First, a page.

Monday, October 14, 2013

Samurai Sword Symposium! (Photo/Video/Sake)

I got a notice from the Dallas Japanese American Society of the following event:

"In partnership with Kokusai Tosogu Kai (KTK), an international non-profit group devoted to the study, research and publication of accouterments of the Japanese Samurai Sword, the Crow Collection welcomes collectors of Japanese Arms from across the world for an afternoon discussion in the galleries."

While hardly a collector I did hope I might see or hear something interesting. Boy, was I not disappointed! I'd call the event a stunning success - well organized, well presented and with high content value. Unfortunately, what the notice did not tell me was that it was an RSVP event. Heck, it might even have been a Crow Museum members only event. Yikes!


The Trammel Crow building with attendant museum is surrounded with Asian influences. I got there early to take a few pics:



Buddhist monk sweeping framed by Museum Tower,
a place of million dollar condos.

Crow7 In my version of this the sweeping monk finds no serenity
but rather has a disgruntled I-want-a-fucking-weekend-pass look.


My name naturally was not on the RSVP list but the woman at the table graciously took my name to be on the waiting list. I hung around to look at the awesome Kusho exhibit:

(Google pic. I was too afraid to take one of my own)

A couple of minutes before the start I was called over and let into the symposium. The displays were a bit overwhelming at first and feeling like an interloper I hunkered down in my chair. An elderly gent sitting next to me had an old Musashi book (Miyamoto Musashi is considered the most skilled swordsman of all time). He flipped through a few pages of it before his wife swatted him down fearing he was boring me.


There was a series of short lectures followed by breaks where everyone dispersed to the exhibits to ask inquiring questions. I was particularly delighted when they specifically pointed towards the Sengoku Jidai (era of warring states) period of Japan. Warfare turned professional during those times and thus the weaponry followed suit. The craft of sword-making was also discussed and finally a few hints in starting your own collection.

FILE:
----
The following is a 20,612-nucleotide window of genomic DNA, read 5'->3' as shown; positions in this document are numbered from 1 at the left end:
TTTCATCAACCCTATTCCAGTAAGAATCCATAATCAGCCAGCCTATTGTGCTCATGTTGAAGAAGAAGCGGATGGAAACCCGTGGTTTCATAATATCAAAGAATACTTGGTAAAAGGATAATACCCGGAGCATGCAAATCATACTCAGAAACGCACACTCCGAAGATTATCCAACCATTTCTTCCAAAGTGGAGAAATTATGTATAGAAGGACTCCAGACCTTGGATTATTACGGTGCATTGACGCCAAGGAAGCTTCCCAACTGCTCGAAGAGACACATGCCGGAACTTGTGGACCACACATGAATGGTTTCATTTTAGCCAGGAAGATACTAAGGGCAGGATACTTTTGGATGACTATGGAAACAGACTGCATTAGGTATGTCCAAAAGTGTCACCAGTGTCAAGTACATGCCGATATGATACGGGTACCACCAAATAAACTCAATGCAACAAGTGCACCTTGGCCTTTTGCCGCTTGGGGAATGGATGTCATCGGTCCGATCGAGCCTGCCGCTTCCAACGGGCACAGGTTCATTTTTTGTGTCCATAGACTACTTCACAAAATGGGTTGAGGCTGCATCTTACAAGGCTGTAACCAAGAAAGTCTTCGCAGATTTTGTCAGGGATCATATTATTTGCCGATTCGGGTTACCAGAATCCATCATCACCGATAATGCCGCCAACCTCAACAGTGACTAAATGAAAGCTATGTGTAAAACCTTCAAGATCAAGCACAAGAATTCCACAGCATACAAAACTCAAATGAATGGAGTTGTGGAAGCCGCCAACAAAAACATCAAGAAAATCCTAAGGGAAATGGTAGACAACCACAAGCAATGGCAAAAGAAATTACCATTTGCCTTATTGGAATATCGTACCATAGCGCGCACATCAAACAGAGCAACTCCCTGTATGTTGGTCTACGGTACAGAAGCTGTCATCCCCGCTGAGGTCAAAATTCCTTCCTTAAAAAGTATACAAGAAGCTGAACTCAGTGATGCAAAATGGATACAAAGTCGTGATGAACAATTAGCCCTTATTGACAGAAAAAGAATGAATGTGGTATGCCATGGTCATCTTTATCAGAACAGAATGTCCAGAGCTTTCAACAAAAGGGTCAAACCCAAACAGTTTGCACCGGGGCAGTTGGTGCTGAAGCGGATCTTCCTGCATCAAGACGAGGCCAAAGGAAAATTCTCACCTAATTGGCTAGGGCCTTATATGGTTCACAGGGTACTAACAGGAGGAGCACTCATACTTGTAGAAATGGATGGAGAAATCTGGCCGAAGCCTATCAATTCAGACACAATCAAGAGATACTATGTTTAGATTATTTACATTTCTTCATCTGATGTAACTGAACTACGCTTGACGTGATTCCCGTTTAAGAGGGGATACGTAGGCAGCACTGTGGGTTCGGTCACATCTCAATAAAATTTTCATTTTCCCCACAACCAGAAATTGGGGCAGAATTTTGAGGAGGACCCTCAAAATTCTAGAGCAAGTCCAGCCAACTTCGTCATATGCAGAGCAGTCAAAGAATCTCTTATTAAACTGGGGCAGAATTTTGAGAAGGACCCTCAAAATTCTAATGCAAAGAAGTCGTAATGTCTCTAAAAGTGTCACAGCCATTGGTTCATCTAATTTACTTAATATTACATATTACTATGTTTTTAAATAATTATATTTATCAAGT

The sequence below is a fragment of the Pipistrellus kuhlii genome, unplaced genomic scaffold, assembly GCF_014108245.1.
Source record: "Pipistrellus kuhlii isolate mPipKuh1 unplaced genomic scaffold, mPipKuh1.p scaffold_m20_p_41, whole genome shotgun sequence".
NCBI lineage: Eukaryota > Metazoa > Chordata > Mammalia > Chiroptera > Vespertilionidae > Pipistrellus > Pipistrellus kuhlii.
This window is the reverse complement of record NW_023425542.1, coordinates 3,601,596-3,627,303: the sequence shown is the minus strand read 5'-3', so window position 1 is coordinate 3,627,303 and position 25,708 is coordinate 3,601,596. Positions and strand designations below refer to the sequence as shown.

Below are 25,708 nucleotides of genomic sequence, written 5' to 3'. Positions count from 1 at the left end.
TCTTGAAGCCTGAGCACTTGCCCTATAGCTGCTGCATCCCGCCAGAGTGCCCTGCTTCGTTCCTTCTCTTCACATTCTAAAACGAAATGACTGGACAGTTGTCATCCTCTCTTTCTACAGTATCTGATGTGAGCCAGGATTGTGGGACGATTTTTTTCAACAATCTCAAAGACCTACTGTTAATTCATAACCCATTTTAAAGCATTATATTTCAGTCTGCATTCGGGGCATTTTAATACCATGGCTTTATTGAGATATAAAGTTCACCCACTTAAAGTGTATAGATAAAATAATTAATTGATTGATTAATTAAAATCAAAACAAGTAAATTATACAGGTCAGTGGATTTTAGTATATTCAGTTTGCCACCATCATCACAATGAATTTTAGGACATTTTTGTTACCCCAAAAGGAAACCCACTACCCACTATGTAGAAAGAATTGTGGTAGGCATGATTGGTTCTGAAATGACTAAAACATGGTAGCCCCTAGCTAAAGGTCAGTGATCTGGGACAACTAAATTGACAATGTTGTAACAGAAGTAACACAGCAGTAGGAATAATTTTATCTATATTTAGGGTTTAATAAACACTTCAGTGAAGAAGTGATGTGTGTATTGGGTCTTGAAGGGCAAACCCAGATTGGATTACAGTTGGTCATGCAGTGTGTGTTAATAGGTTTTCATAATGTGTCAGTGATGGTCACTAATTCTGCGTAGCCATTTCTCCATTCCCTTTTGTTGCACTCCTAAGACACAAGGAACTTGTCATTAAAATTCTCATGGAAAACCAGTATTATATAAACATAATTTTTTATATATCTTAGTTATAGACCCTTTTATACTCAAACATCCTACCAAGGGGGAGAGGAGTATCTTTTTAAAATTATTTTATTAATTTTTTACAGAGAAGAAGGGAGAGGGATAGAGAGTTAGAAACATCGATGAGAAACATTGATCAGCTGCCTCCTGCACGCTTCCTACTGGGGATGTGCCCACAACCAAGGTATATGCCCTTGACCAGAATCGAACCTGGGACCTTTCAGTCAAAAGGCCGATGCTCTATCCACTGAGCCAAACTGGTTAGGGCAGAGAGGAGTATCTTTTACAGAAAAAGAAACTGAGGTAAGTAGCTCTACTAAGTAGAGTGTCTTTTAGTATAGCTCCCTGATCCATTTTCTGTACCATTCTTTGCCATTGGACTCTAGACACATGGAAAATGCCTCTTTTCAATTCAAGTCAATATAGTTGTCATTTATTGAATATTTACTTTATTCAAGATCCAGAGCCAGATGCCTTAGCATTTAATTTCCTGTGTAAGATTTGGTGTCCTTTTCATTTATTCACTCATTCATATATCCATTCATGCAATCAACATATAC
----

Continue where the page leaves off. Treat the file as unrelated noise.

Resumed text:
Crow24 This fellow flew in from Japan. Another was from Australia. This was no mean event!


Crow28 Small knife slides into the indentation of the scabbard below.

Crow30 From the Nakamura collection, first time outside of Japan. Boy, did it hold some treasure!

Provenance for this tsuba (sword guard) is attributed to Musashi!
My friend was especially excited when he saw this because
there was a picture of it in his Musashi book.

But this got my blood flowing: an Oda Nobunaga tsuba!!
Oda (first of the three great unifiers) is the warlord who most interests me
and to find a relic of his was both fascinating and thrilling.

Crow34 From the host's own personal collection.

The host, the speakers and the exhibitors all displayed a keen passion for swords as an art and also for Japan, understanding that the art must be placed into context to gain full appreciation. It was almost religious in nature, anxious to gather us into the fold to be as excited as they were. To be a serious collector is to easily spend into six figures so that was of no interest to me. But I certainly enjoyed the company of collectors for one day!

Click here to view the entire photo set

A few moves from the discipline of sword strikes

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